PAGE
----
A disability campaigner who set up an e-petition to stop government benefit cuts has vowed to continue her fight, after gaining more than 62,000 signatures.
Pat Onions, who is blind and also a carer, said the government is treating disabled people as "worthless commodities" but that "doing nothing is not an option."
Her campaign became known as 'Pat's petition' and has been shared on Facebook, tweeted and posted on blogs thousands of times before it closed earlier on Thursday.
Pat Onions set up the petition with six other campaigners
E-petitions need 100,000 signatures for their cause to be considered for debate in parliament and though the petition has failed in this regard, it is not the end for the campaign.
The cause has struck a chord with an increasing number of people who feel the cuts are falling disproportionately on disabled people.
Mrs Onions says the team will build on the contacts made whilst campaigning to stand together in the fight against benefit cuts.
There have been protests outside the Department of Work and Pensions over changes to disability benefits
Mrs Onions, who is blind and a carer herself, told the Huffington Post UK: "The petition shows the government the strength of feeling of disabled people, their carers and families. It shows them they can not just plough along making cuts to one group of people.
"3% of the population is bearing 25% of the cuts. It is horrendous when you just think about how little we have to start with. It's purely a cost cutting event. We seem to be dispensable."
More than two million people are currently being assessed as part of a government drive to encourage people off benefits and back to work.
Major changes are also being introduced to Disability Living Allowance and Incapacity Benefit. Anti-cuts and disability campaigners claim that inaccurate testing is forcing disabled people to live in poverty and in some cases driving them to take their own life.
A protester carried a placard campaigning on behalf of Cecilia Burns who died after being judged 'fit for work' and having her benefits removed
A parliamentary committee report has already warned that changes to the benefits of disabled people may risk their right to independent living. As DLA changes to PIP and reassessment for millions looms ever closer, Mrs Onions highlighted the very real impact such cuts will have.
"It will mean people will lose the ability to pay for assisted technology to enable blind people to access a computer. Did you know that without such technology, blind people are illiterate? It is for them the ability to read and write.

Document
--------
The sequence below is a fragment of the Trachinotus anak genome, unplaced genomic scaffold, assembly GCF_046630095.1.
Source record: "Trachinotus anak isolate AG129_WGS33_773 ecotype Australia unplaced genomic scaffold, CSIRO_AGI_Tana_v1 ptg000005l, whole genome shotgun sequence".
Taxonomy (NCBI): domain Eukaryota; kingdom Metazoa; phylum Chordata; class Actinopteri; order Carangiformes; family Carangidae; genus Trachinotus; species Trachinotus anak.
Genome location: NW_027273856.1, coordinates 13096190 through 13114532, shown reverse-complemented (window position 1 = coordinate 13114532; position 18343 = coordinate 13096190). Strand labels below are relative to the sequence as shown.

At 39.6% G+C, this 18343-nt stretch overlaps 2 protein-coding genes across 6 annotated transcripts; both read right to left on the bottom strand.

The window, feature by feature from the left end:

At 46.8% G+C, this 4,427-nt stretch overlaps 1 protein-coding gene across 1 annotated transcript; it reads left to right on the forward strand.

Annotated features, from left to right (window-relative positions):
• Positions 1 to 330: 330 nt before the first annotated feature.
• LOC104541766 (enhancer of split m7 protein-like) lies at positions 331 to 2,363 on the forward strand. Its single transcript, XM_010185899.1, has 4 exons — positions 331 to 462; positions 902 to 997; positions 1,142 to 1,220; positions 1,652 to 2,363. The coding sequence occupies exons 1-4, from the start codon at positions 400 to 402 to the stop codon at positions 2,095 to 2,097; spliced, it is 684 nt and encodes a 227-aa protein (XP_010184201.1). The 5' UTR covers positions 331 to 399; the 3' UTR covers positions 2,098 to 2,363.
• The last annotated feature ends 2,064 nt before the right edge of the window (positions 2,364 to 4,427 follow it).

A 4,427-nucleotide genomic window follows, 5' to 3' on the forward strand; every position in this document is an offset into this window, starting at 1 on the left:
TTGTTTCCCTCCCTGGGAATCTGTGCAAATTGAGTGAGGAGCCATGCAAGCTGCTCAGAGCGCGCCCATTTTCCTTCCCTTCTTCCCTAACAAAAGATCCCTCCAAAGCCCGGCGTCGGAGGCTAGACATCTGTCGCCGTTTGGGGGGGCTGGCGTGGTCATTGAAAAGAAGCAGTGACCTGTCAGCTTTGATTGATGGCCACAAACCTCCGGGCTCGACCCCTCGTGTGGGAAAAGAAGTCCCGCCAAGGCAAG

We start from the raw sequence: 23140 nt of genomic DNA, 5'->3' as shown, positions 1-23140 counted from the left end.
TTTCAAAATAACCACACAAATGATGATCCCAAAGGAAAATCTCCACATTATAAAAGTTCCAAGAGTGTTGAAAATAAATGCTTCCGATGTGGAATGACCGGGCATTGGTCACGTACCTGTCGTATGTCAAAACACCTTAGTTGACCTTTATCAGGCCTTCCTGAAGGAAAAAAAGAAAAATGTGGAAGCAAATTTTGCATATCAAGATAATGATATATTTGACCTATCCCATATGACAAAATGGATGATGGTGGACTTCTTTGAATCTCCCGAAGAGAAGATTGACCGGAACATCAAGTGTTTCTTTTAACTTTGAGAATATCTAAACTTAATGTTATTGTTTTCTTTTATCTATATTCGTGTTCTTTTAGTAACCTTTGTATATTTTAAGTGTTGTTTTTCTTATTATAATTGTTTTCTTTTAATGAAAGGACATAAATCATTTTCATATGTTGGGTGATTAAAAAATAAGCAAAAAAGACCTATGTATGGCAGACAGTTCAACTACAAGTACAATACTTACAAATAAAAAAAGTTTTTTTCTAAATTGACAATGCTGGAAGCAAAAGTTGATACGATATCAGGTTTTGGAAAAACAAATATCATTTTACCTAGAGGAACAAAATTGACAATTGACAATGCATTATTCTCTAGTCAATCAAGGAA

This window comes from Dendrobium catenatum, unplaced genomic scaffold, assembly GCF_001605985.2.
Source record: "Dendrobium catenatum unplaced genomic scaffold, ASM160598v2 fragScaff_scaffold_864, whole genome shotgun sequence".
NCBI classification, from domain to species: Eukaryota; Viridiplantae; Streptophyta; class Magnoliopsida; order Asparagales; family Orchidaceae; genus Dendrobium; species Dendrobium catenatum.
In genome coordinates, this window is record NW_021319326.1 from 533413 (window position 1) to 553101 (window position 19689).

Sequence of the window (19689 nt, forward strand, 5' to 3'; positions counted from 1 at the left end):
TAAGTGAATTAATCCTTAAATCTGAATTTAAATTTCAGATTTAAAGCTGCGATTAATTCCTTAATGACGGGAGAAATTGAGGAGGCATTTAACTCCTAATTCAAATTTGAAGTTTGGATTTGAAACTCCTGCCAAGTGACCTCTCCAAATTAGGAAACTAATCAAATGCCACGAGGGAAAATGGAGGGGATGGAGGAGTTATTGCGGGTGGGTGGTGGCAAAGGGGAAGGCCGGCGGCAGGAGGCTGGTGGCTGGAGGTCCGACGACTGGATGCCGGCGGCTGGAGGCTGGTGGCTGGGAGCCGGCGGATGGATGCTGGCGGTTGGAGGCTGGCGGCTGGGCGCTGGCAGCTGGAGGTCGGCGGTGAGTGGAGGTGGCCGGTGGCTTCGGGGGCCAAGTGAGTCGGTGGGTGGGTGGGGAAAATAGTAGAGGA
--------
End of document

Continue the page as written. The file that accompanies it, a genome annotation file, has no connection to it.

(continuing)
"Many disabled people use their allowances to get themselves to work. Losing certain benefits would mean they would lose their car and become housebound.
"Disabled people stand to become isolated and lose their independence. Many live in remote rural villages without public transport. There will be an extra burden on families to look after their loved ones as there is no one else to help."
Pat Onions is a blind disability campaigner and a carer
Mrs Onions set up the petition with the help of six other people who either have a caring role or have a disability. They met online over their joint disgust over the government's programme of change.
She explained how difficult it was for the group to get the campaign off the ground amidst escalating rhetoric about 'benefit scroungers':
"With no funding or resources, no celebrity endorsement and (with few exceptions) no help from the charities, we have gone out and found every signature.
"It has been hard. Damned hard. We all have our own daily battles.
"This government has put out so much propaganda about how much we cost the 'hard working tax payer' that people believe them. How many times do you hear how much 'welfare' is costing the country?
"I think the words were that by the end of these welfare reforms - only the genuine disabled will be left standing. Or crawling, or immobile, or terminally ill. We are the scapegoats, disposable and worthless - according to the propaganda. And it is working."
Pat has a message for people who believe the rhetoric, saying: "Disabled people are not another breed. They are human beings like any one of you and despite what this government says - did not choose to be like they are.
"Many of us weren't born disabled. An accident or hereditary defect can change that in a flash. No one wants to think about being hit by a bus or contracting some life threatening disease. But it does happen all too often. Then what? You turn to the state welfare for support and wham. The safety net is no longer there.
"Pat's Petition has now become like a name, the people who have supported us know the real truth of what is happening to us and have been brilliant supporters. The Archbishop of Canterbury wrote a beautiful letter and a prayer for us. Thousands of not so ordinary people from all walks of life have supported us."
She issued a bleak warning to those who ignore their cause.
"Others believe that it won't happen to them. It will and it does."
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